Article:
What We Do:
The Johns Hopkins Pediatric Intensive Care Unit (PICU) is a 40-bed unit dedicated to providing state-of-the-art care to children and young adults with life-threatening acute illnesses and those recovering from major surgery. Critical medical illnesses include acute respiratory failure, complex congenital and acquired cardiac failure, renal and hepatic failure, shock, overwhelming infections and metabolic diseases, severe asthma, seizures, cardiac arrest, traumatic brain injury, and diabetic coma. Patients recovering from cardiac surgery, major neurosurgery, orthopedic surgery, or ear nose and throat surgery also receive their postoperative care in the unit. The PICU is the Level I pediatric trauma center and burn unit for the care of critically children in the state of Maryland.
The PICU is staffed by a multidisciplinary team of skilled and dedicated physicians, nurses, respiratory therapists, nutritionists, pharmacists, social workers, child life workers, occupational and physiotherapists, and clergy, expert in the care and support of critically ill and injured children and their families. This complex care is coordinated by specialty trained critical care physicians and nurses. Renowned specialists in pediatric oncology, bone marrow and solid organ transplantation, cardiology, endocrinology, neurology, pulmonary disease, infectious diseases, genetics, metabolic diseases, and the surgical subspecialties are available for consultation in the care of patients in the PICU.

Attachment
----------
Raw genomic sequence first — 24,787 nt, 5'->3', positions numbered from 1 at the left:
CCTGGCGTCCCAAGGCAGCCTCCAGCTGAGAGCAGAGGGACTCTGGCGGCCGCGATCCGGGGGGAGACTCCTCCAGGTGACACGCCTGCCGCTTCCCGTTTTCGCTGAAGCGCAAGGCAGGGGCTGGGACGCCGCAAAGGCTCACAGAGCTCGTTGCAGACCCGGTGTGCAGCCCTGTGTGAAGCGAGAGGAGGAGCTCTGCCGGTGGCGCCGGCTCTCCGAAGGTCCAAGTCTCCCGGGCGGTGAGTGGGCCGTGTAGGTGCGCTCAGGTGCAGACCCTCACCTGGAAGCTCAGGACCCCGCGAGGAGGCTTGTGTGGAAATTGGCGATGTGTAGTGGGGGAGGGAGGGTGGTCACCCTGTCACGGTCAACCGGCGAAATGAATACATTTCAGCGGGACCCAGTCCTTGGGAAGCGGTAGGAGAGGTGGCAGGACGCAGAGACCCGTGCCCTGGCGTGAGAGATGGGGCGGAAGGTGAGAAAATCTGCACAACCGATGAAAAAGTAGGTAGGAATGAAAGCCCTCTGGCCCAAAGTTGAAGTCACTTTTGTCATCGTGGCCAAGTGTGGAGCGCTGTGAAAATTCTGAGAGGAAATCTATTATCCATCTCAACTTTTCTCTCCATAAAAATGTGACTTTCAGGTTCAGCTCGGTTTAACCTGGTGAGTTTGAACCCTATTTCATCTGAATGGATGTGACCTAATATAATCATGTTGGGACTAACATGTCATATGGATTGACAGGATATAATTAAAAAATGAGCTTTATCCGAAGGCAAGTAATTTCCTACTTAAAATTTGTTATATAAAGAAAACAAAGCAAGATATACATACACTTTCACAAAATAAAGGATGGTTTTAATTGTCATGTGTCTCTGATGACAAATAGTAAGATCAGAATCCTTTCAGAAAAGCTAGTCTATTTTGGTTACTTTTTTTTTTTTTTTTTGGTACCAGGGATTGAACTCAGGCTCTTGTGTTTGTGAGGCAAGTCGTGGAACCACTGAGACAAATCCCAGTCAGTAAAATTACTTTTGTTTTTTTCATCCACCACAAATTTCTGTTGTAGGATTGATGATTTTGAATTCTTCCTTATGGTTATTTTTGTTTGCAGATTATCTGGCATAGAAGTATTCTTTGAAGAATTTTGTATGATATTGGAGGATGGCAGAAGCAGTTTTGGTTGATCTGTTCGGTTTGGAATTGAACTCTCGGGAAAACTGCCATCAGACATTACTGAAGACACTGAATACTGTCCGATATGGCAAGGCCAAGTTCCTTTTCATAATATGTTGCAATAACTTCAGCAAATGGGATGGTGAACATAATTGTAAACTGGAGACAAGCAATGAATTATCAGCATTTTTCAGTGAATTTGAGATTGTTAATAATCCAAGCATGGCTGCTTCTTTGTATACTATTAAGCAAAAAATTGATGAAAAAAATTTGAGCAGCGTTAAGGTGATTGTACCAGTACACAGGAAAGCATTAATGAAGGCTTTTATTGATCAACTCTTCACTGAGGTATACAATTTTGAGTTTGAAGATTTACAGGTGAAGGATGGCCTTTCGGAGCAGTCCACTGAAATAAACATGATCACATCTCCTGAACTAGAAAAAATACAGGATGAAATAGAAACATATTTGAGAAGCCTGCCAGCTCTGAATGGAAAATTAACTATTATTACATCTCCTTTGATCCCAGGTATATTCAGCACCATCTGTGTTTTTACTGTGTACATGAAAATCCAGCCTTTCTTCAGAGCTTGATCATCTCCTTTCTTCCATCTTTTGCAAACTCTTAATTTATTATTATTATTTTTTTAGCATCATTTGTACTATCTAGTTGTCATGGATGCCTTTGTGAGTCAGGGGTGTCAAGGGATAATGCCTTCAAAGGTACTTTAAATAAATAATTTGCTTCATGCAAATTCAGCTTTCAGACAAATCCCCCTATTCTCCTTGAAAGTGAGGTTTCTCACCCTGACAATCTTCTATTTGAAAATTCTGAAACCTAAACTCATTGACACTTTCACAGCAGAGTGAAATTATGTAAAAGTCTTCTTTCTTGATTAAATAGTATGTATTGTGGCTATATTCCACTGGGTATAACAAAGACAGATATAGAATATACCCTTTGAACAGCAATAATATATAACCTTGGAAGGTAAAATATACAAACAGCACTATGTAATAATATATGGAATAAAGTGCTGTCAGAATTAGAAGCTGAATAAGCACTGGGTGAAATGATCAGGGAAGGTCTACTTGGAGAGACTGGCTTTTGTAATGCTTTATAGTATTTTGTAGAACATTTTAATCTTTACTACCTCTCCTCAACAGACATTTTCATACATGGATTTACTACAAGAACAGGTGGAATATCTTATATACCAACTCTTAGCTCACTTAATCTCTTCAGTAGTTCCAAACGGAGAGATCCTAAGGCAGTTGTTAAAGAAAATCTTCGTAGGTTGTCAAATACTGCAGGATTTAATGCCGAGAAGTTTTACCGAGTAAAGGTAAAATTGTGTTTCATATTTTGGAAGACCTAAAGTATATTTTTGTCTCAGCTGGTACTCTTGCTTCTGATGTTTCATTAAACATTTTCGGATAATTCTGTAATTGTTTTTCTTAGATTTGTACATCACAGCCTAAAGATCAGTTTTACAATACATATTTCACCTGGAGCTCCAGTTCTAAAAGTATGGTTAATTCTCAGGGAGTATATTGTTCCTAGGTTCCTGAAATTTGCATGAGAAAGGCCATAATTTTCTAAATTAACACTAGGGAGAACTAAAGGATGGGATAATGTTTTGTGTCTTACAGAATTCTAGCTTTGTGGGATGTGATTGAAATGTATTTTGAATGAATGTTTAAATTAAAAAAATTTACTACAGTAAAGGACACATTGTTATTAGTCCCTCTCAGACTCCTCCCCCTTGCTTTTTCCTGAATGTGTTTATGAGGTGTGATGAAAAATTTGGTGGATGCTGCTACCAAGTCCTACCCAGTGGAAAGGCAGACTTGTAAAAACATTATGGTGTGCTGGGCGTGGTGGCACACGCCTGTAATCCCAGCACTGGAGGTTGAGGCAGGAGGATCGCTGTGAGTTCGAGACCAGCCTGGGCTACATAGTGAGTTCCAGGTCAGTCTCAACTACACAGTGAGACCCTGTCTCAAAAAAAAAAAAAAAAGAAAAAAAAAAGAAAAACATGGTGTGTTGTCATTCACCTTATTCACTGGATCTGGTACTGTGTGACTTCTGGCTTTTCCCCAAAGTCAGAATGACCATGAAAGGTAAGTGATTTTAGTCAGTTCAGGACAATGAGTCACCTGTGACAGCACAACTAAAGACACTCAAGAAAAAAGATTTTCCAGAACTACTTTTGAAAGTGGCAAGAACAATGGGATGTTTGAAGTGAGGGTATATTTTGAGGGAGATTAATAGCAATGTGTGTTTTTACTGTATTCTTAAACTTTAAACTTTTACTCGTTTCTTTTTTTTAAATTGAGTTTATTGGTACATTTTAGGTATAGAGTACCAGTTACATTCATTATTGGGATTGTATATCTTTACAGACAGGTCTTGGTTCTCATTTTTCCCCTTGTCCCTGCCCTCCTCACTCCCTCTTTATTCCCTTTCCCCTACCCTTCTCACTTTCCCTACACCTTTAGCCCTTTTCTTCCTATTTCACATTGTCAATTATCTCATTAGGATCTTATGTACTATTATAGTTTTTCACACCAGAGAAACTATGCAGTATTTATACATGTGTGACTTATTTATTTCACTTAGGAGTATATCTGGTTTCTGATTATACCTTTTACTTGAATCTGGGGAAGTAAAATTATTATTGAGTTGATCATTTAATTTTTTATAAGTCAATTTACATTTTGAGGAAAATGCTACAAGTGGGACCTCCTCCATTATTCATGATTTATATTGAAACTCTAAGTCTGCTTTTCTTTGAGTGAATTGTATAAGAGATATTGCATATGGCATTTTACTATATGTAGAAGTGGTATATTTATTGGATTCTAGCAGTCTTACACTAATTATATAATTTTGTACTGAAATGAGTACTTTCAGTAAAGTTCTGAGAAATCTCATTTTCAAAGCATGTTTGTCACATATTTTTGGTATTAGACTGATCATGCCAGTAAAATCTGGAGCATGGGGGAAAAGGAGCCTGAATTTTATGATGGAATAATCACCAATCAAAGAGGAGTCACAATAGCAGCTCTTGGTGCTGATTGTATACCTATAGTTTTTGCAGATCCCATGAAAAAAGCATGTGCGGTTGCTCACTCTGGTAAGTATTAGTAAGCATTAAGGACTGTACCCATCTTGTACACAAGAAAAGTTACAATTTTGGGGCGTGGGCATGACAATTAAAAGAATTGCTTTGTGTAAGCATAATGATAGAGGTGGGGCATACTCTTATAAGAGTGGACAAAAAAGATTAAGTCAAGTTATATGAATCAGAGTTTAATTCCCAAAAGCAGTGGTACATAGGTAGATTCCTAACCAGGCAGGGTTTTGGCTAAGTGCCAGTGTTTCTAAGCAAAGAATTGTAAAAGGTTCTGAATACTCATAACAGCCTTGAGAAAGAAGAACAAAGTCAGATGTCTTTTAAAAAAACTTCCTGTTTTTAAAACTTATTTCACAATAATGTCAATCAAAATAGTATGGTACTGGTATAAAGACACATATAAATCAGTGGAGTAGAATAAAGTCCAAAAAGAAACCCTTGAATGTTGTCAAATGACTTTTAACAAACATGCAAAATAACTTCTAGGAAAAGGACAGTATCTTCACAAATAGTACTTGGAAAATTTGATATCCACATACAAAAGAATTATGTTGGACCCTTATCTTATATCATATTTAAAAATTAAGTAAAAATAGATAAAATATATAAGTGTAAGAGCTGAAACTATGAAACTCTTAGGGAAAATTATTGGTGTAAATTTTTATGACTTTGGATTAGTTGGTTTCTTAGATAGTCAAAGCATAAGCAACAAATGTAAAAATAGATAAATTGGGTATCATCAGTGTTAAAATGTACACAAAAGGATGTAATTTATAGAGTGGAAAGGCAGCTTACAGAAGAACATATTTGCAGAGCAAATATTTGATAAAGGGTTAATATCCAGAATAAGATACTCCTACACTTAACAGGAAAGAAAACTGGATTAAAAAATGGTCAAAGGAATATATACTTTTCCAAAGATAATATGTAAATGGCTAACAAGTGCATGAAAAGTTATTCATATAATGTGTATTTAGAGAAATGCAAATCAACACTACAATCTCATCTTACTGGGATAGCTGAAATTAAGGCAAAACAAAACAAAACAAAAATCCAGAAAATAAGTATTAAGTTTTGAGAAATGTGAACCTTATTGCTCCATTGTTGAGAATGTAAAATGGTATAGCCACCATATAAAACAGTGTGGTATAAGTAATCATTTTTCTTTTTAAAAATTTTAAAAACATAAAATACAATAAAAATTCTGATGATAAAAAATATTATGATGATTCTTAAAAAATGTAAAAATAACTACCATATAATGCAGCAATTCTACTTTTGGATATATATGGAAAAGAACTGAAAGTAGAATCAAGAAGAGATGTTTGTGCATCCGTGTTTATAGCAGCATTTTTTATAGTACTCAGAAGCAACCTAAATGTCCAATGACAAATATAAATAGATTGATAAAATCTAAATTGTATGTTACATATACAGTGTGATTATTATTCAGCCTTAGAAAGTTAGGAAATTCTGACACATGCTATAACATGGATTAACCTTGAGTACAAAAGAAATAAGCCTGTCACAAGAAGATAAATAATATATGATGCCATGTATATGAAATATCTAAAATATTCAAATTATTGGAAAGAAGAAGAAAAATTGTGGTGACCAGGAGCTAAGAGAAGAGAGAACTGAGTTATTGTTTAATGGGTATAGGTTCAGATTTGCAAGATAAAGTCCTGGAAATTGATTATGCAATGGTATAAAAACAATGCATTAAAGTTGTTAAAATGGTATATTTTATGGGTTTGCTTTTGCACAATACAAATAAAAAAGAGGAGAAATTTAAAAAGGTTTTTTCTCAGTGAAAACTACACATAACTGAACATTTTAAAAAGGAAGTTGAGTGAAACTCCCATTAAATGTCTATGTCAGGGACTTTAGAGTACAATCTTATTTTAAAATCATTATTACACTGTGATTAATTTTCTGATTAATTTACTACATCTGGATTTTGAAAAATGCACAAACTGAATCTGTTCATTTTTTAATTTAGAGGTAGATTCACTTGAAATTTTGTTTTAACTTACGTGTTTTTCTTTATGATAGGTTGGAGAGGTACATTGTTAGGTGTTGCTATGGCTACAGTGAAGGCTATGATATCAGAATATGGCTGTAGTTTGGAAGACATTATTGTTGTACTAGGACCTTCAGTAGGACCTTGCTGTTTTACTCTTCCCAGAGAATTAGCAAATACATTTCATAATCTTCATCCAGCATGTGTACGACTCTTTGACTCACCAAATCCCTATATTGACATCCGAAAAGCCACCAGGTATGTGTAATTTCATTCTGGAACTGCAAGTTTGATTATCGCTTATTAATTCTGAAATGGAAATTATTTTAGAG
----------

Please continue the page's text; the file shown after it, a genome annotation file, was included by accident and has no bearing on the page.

PICU intensivists are expert in and frequently utilize the most advanced critical-care medical technology, including new modes of mechanical ventilation, inhaled nitric oxide, extracorporeal membrane oxygenation (ECMO), artificial heart support, renal dialysis, intracranial pressure monitoring, continuous electroencephalograph (EEG) monitoring, plasmapheresis, dialysis, and continuous veno-venous ultrafiltration. Compassion, caring, and a supportive, family-focused ethic are core values emphasized in the care of all of our patients.
The Pediatric Cardiac Critical Care program provides high quality state-of-the-art care to optimize outcomes for children with heart disease. We achieve this with an integrated, multidisciplinary team of experts, including pediatric specialists from Critical Care, Anesthesiology, Cardiology, Cardiothoracic Surgery, Maternal Fetal Medicine, and Rehabilitation. We carefully track overall pediatric heart surgery outcomes, which help us to identify areas for improvement and to answer families’ questions regarding the particular procedure their child will undergo. Families are able to maintain cardiac care for their child from initial diagnosis throughout their lives, beginning with our fetal program through the adult congenital heart disease program, all under one roof.